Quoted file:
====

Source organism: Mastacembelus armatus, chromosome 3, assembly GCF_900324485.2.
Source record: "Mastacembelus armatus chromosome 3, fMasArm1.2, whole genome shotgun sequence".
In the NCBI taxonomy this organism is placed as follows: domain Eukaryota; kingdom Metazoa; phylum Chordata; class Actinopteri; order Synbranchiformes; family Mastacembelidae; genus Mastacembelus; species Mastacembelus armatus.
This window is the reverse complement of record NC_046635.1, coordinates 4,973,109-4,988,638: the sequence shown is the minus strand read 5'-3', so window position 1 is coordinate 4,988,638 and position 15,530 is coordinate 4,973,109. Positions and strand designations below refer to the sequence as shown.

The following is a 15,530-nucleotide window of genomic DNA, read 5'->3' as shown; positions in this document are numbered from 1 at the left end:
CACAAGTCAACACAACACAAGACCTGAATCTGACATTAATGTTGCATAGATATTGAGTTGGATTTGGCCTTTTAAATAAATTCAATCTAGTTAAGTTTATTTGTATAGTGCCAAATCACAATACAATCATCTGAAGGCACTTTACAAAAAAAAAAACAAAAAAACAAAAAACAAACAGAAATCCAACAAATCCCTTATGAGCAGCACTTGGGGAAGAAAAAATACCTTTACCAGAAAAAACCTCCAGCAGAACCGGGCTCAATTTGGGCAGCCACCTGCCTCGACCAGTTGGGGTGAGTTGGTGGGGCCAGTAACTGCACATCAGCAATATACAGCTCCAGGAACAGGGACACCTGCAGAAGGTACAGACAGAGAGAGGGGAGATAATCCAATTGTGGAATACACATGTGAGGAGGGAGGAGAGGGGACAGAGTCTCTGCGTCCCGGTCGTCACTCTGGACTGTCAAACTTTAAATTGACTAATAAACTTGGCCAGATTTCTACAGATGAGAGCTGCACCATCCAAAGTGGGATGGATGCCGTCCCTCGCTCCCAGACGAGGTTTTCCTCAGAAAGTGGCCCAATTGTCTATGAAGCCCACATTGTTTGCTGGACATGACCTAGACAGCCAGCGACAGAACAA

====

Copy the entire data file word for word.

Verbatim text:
Source organism: Mastacembelus armatus, chromosome 3, assembly GCF_900324485.2.
Source record: "Mastacembelus armatus chromosome 3, fMasArm1.2, whole genome shotgun sequence".
In the NCBI taxonomy this organism is placed as follows: domain Eukaryota; kingdom Metazoa; phylum Chordata; class Actinopteri; order Synbranchiformes; family Mastacembelidae; genus Mastacembelus; species Mastacembelus armatus.
This window is the reverse complement of record NC_046635.1, coordinates 4,973,109-4,988,638: the sequence shown is the minus strand read 5'-3', so window position 1 is coordinate 4,988,638 and position 15,530 is coordinate 4,973,109. Positions and strand designations below refer to the sequence as shown.

The following is a 15,530-nucleotide window of genomic DNA, read 5'->3' as shown; positions in this document are numbered from 1 at the left end:
CACAAGTCAACACAACACAAGACCTGAATCTGACATTAATGTTGCATAGATATTGAGTTGGATTTGGCCTTTTAAATAAATTCAATCTAGTTAAGTTTATTTGTATAGTGCCAAATCACAATACAATCATCTGAAGGCACTTTACAAAAAAAAAAACAAAAAAACAAAAAACAAACAGAAATCCAACAAATCCCTTATGAGCAGCACTTGGGGAAGAAAAAATACCTTTACCAGAAAAAACCTCCAGCAGAACCGGGCTCAATTTGGGCAGCCACCTGCCTCGACCAGTTGGGGTGAGTTGGTGGGGCCAGTAACTGCACATCAGCAATATACAGCTCCAGGAACAGGGACACCTGCAGAAGGTACAGACAGAGAGAGGGGAGATAATCCAATTGTGGAATACACATGTGAGGAGGGAGGAGAGGGGACAGAGTCTCTGCGTCCCGGTCGTCACTCTGGACTGTCAAACTTTAAATTGACTAATAAACTTGGCCAGATTTCTACAGATGAGAGCTGCACCATCCAAAGTGGGATGGATGCCGTCCCTCGCTCCCAGACGAGGTTTTCCTCAGAAAGTGGCCCAATTGTCTATGAAGCCCACATTGTTTGCTGGACATGACCTAGACAGCCAGCGACAGAACAA